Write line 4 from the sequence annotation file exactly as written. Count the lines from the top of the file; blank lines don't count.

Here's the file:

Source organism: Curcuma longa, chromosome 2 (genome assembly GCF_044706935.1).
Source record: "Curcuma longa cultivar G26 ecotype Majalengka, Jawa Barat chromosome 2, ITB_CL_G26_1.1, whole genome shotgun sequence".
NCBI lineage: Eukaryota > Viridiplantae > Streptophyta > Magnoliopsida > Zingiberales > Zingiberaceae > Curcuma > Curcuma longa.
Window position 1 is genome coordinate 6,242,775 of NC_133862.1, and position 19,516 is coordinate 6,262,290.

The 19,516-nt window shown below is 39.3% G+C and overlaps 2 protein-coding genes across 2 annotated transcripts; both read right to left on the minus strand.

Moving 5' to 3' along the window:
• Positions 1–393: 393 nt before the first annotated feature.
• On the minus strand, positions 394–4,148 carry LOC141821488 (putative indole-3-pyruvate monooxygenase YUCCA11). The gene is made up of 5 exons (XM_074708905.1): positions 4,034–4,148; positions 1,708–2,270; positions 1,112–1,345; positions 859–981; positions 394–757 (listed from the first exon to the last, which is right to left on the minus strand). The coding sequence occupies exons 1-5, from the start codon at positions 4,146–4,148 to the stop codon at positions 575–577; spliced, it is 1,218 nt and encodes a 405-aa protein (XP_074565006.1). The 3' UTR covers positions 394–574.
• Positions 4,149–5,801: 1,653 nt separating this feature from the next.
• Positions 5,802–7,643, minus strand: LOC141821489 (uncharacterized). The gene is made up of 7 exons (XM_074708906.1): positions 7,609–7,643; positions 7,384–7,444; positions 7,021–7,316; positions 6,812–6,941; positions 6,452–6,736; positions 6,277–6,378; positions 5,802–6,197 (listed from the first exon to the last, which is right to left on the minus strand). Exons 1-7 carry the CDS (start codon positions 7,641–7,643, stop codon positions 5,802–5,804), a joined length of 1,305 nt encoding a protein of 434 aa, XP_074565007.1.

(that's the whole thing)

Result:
Window position 1 is genome coordinate 6,242,775 of NC_133862.1, and position 19,516 is coordinate 6,262,290.